Wednesday, September 21, 2016

IBM's Watson comes of age

When IBM decided to build a computer system to challenge Gary Kasparov to a chess match they knew it would be a hard challenge. Eventually, IBM's Deep Blue won. Then people thought: "Amazing! What can Deep Blue do now?" It turned out, not much really. Deep Blue could only play chess and some people argued only against Kasparov. IBM learnt from this and when they set themselves a new challenge they wanted to create something that would be useful afterwards. The IBM Jeopardy Challenge created an AI that could use vast amounts of human knowledge and answer difficult and interesting questions. Watson is now being used to help cancer specialists make better diagnoses, it's helped design a dress and it's helped create a movie trailer. In each of these cases it "augments" human intelligence rather than replace it. Watch the YouTube clip below for more.


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Wednesday, September 14, 2016

The IT History Society

As computers and IT become more crucial to our society and as the original generation of computer pioneers age the history of computing is becoming more popular. A recent addition to things like the Computer History Museum is the IT History Society whose mission is "to enhance and expand works concerning the history of Information Technology and to demonstrate the value of IT history to the understanding and improvement of our present and future world." Their website is recommended featuring an international database of historical and archival sites, an IT honor roll of people who have made a noteworthy contribution to the industry, records of hardware, software, and companies databases, technology quotes, a cCalendar of upcoming events, and an active blog



from The Universal Machine http://universal-machine.blogspot.com/

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Monday, September 5, 2016

Amazon, IBM, and other tech giants want to pay you to create bots

VentureBeat reports that some big tech companies like Amazon, IBM, Cisco have set up investment funds to support people creating bots for their platforms and environments. There are hundreds of millions of dollars up for grabs, so if you have a good idea for a bot or intelligent assistant this might be your opportunity.

from The Universal Machine http://universal-machine.blogspot.com/

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Monday, August 29, 2016

Where Robot Cars (Robocars) Can Really Take Us

I've been blogging from time to time about driverless cars or autonomous vehicles for some years now. Brad Templeton it seems devotes his entire life to the subject, with an excellent website and blog on the subject of "robocars" - highly recommended if you are interested in this topic. Incidentally, I've put a deposit down on a Tesla 3 and looking forward to trying out it s autopilot on NZ roads. I'm expecting delivery in 2018.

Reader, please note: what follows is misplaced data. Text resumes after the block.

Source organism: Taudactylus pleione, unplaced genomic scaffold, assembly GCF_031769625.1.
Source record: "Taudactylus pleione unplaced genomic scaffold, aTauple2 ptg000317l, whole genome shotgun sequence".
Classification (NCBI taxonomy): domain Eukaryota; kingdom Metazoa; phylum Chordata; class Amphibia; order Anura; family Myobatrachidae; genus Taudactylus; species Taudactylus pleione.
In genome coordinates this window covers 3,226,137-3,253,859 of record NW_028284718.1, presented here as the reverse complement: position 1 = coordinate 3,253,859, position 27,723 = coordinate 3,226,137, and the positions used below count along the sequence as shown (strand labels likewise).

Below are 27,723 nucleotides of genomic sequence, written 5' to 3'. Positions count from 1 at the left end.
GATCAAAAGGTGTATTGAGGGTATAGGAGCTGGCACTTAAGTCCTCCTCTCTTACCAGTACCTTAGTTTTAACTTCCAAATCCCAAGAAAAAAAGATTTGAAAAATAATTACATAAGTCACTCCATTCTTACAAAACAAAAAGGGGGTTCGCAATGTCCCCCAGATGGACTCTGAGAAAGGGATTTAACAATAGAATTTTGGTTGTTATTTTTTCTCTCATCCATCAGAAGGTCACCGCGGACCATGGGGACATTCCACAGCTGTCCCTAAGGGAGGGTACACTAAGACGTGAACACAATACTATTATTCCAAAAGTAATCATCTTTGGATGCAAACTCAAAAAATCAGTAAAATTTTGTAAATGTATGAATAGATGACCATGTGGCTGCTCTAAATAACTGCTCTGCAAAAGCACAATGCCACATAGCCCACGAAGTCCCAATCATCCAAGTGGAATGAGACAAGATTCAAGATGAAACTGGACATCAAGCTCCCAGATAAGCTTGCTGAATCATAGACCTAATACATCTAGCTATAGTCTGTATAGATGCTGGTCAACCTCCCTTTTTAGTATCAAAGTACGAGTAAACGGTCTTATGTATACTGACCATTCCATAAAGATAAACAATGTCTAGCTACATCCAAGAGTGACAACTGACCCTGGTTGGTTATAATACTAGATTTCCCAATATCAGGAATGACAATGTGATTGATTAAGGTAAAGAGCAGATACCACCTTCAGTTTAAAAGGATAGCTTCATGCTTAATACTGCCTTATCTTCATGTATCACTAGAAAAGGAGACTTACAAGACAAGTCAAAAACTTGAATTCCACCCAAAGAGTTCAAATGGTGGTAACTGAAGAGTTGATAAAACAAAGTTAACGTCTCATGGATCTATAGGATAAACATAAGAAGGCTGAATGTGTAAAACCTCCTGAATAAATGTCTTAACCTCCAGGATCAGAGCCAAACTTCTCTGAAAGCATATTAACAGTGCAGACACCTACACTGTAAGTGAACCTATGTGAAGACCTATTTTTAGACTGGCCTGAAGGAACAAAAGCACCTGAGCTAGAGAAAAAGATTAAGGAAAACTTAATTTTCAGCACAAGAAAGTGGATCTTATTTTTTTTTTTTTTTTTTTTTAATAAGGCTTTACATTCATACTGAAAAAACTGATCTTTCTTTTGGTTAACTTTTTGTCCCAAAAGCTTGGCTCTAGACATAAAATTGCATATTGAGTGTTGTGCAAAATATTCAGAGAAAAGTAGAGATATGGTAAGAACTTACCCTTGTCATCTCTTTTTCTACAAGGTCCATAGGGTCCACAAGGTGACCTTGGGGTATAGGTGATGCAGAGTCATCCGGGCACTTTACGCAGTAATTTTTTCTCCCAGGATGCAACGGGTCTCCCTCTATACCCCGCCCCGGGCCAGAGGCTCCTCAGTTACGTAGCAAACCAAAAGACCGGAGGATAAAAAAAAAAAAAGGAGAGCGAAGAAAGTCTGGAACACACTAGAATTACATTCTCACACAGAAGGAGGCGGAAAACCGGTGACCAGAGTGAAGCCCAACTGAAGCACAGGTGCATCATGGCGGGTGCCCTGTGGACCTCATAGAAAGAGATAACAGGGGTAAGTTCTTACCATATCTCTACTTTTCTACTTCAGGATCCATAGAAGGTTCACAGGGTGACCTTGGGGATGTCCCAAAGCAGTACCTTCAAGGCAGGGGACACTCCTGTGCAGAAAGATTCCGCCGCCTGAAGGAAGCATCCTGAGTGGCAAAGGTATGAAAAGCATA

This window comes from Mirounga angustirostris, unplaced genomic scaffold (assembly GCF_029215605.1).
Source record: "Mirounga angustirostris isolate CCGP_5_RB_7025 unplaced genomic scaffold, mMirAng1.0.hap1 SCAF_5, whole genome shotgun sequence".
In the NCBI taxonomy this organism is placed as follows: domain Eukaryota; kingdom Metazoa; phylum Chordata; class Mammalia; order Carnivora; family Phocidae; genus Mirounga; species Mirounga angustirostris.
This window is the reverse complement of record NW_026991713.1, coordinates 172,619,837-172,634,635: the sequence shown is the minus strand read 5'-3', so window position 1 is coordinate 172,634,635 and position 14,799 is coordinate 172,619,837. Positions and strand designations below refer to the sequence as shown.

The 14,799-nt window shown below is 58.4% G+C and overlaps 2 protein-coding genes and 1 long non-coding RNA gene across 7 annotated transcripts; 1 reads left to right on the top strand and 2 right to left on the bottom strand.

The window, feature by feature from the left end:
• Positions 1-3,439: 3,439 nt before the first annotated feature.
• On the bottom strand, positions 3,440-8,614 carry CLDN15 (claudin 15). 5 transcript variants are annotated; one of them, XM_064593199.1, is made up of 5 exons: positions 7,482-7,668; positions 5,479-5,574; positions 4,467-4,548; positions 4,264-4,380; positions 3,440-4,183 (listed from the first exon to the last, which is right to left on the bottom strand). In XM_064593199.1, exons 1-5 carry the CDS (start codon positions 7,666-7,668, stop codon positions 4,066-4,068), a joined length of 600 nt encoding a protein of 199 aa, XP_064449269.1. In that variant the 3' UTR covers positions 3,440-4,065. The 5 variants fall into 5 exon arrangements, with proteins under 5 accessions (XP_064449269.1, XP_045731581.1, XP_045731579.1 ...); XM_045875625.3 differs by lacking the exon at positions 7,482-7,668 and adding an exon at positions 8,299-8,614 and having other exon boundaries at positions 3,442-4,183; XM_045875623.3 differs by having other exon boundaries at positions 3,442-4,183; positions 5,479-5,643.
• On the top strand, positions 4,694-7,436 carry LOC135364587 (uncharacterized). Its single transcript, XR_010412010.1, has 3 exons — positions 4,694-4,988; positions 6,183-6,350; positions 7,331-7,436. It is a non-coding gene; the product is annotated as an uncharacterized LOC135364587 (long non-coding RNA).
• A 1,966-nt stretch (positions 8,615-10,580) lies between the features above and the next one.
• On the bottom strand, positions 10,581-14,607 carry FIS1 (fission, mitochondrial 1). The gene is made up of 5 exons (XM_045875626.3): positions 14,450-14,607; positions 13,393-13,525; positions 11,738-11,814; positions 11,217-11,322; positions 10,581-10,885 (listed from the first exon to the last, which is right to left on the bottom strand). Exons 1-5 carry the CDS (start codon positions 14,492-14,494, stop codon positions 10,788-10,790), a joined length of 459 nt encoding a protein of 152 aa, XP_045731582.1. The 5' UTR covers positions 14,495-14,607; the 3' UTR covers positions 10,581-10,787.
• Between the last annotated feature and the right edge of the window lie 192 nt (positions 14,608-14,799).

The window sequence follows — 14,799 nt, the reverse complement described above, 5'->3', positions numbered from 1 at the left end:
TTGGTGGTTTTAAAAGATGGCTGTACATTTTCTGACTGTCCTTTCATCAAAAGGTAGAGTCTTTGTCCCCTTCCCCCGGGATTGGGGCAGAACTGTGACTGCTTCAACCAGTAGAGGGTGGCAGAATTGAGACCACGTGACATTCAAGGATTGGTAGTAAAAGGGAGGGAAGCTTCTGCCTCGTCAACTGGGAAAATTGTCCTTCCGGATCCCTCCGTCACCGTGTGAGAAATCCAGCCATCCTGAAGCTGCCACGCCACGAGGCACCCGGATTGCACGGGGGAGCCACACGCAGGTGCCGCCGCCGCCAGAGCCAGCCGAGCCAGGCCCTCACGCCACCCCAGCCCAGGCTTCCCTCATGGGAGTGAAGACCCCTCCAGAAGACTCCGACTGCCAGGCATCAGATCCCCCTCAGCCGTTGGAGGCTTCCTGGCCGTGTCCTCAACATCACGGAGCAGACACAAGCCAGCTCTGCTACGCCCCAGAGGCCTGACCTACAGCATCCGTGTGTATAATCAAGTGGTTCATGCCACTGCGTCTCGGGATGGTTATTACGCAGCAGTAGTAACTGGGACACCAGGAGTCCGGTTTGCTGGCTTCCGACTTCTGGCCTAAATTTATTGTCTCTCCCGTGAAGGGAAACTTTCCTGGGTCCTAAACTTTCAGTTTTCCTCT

from The Universal Machine http://universal-machine.blogspot.com/

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Tuesday, August 16, 2016

New BBC documentary about Ada Lovelace

The BBC have just released an excellent new documentary about the Victorian computer pioneer and visionary Ada Lovelace called: Calculating Ada: the Countess of Computing. It's available on YouTube and the BBC's iPlayer.



from The Universal Machine http://universal-machine.blogspot.com/

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Wednesday, August 10, 2016

Happy birthday World Wide Web!

The WWW is 25 years old! The first web page at CERN, created by the web's inventor Tim Berners-Lee went online 25 years ago. That means that for many of this blog's younger readers you can't imagine a world without the web. Trust me, it was a very diff erent place. The Telegraph newspaper has published a good history of the development of the web.

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Thursday, August 4, 2016

Seymour Papert, 88, Dies

The New York Times reports that: "Seymour Papert, a visionary educator and mathematician who well before the advent of the personal computer foresaw children using computers as instruments for learning and enhancing creativity, died on Sunday at his home in Blue Hill, Me. He was 88. His death was announced by the Logo Foundation, a nonprofit educational organization that he co-founded. His wife, the Russia scholar and author Suzanne Massie, said the cause was complications of a series of kidney and bladder infections." Logo was one of the first computer languages I learned and I fondly remember watching that turtle draw it's way across the screen.
Thanks to my colleague, Mark Wilson, for noticing this.

from The Universal Machine http://universal-machine.blogspot.com/

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